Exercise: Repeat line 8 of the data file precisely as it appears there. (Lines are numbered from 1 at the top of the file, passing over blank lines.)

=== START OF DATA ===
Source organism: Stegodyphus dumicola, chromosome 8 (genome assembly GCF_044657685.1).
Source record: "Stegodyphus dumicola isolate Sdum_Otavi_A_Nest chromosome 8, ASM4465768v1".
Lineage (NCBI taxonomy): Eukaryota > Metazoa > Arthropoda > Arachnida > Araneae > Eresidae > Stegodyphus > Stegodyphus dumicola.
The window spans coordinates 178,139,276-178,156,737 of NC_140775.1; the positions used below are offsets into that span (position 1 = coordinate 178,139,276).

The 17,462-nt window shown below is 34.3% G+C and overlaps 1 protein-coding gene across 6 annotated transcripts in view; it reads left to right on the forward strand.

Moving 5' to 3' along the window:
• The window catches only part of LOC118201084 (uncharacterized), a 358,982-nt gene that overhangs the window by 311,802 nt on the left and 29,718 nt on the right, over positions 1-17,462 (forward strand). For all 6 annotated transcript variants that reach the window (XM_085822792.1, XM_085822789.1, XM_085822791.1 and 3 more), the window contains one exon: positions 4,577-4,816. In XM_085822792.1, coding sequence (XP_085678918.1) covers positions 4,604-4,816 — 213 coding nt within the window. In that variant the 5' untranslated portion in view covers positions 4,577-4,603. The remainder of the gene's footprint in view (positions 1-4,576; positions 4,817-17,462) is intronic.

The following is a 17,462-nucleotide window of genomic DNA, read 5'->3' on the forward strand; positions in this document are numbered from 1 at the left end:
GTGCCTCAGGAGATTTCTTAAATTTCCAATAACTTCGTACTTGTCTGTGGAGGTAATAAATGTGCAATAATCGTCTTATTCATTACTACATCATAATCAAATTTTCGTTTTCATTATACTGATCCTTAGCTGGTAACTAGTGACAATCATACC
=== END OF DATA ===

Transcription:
The following is a 17,462-nucleotide window of genomic DNA, read 5'->3' on the forward strand; positions in this document are numbered from 1 at the left end: